A year ago, we published a study showing a reduced nucleotide diversity and efficacy of natural selection against slightly deleterious mutations in insular species using a large set of whole-genome sequences, as expected under the nearly neutral theory. Lukáš Kratochvíl & Michail Rovatsos recently question the use of ratios in biology, and specifically here the use of ratios of diversity at the non-synonymous and synonymous sites (πN/πS).
With Benoit Nabholz, we took the opportunity of the response to go deeper in the analysis. First, we explain more clearly that πN and πS are highly correlated under both a nearly and a strictly neutral model because πS = 2cNeμ and πN = 2cNeμf, where c is the ploidy level and f depnds on the theory considered. Under a strict neutral model f is a constant, while under a nearly neutral model, the value changes depending on Ne. When πN is plotted against πS, we observed a better fit for a non-linear model than a linear model, as expected assuming the nearly neutral theory. We also observed that the distributions of fitness effects of mutation are different between mainland and island species, with higher proportion of weakly and mildly deleterious mutations in island species, which is congruent with a reduction of the efficacy of selection in island species.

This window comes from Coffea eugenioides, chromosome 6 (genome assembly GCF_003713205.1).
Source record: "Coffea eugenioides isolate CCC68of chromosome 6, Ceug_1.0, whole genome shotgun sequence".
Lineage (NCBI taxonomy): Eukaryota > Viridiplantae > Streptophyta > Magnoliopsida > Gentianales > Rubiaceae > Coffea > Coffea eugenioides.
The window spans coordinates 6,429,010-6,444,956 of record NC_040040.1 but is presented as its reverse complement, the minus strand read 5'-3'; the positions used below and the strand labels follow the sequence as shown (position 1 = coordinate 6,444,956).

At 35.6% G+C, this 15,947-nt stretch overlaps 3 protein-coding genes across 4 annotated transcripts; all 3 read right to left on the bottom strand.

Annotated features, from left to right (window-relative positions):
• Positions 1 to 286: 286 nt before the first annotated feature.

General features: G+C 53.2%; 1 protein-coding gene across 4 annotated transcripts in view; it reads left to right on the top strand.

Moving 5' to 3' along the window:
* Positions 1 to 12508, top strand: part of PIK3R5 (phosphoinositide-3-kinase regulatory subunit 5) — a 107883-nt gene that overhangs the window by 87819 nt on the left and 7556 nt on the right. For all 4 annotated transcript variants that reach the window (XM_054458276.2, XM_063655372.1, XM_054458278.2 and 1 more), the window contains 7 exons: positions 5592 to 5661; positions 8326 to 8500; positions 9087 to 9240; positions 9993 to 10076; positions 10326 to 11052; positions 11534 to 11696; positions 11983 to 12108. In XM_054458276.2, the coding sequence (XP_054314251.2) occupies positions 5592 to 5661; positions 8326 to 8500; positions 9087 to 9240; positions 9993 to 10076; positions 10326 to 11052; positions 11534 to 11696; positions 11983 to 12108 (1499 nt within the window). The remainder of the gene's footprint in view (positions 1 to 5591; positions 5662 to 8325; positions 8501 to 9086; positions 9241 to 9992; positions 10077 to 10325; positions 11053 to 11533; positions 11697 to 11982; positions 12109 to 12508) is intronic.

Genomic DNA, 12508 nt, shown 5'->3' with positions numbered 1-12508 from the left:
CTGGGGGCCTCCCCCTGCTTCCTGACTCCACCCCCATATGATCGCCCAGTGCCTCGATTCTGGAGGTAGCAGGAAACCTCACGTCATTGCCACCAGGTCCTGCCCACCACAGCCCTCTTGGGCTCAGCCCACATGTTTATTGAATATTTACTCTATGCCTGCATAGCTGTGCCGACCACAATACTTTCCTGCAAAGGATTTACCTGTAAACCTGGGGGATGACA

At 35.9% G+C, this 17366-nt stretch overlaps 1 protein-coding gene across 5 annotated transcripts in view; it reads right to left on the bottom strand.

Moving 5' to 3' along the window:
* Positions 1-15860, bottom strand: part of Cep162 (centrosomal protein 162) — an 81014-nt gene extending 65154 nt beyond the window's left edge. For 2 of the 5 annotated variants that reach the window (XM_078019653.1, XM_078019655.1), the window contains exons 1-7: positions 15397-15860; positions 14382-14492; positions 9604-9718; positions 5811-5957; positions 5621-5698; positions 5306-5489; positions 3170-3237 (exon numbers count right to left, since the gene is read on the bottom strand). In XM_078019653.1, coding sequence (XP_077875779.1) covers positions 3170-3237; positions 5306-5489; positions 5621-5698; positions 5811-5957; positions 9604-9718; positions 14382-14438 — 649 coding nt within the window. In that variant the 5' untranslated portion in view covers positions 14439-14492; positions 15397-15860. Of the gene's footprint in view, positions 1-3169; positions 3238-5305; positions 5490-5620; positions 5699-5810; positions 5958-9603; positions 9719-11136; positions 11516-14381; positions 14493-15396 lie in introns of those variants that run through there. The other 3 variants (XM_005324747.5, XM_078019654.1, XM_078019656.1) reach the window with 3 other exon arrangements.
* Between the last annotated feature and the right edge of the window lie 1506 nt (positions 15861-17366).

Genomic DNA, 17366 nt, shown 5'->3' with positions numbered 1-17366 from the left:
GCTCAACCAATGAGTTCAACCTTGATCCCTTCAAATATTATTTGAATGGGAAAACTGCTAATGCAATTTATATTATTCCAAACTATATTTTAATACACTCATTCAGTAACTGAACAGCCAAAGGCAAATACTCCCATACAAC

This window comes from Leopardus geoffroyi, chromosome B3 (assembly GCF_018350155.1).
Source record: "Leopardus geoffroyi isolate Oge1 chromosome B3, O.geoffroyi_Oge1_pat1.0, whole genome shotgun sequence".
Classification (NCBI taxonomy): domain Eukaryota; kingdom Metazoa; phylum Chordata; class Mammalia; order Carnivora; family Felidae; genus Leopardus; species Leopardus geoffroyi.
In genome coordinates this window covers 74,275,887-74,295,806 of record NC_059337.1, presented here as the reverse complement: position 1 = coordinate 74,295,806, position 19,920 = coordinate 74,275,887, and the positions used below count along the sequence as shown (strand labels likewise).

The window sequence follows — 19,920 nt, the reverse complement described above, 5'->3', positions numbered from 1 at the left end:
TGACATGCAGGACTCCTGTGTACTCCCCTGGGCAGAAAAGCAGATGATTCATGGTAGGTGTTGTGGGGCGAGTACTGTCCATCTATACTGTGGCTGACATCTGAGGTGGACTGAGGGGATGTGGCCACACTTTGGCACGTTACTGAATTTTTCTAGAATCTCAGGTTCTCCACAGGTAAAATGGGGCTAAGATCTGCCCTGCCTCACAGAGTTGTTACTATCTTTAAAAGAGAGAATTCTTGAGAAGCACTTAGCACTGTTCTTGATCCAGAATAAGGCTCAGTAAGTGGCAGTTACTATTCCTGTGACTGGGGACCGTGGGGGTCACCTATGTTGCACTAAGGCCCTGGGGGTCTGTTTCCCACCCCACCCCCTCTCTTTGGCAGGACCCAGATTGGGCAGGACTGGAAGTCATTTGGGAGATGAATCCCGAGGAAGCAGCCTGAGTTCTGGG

More details: Leroy et al. Island songbirds as windows into evolution in small populations Current Biology 2021
Leroy & Nabholz Response to Kratochvíl and Rovatsos (The pros, cons and alternatives to the use of πN/πS ratio in pop genomics) Current Biology 2022.
Using a large whole-genome pooled sequencing project, we studied changes in allele covariances in age-structured cohorts of three national oak forests in France dating back to up to 1680. Based on these data and analyses, we provide support for adaptive evolution of long-lived species during recent climatic changes and in particular at genes related to drought and disease resistance. This study is important since the pace of tree microevolution during Anthropocene warming is largely unknown. In addition, this work has practical implications for forest management to climate change.
More details: Saleh*, Chen* et al. Genome-wide evolutionary response of European oaks during the Anthropocene Evolution Letters
Press release:Evolution follows climate: oaks adapted rapidly to climate change in the Anthropocene - INRAE.
I am a population geneticist, employed as permanent researcher (CRCN) at INRAE, Toulouse, France. My research is focused on the study of evolutionary forces: gene flow, drift, mutation and selection and their relative importance in divergence and speciation. My main model is honey bees but I continue to work on some other models through collaborations, including some models I studied over the last decade (plants: oaks, cereals, Populus, Bromeliads etc; animals: passerine birds, salmon etc). My interests also include genomics - in its broader sense - and statistical methods for population genetics.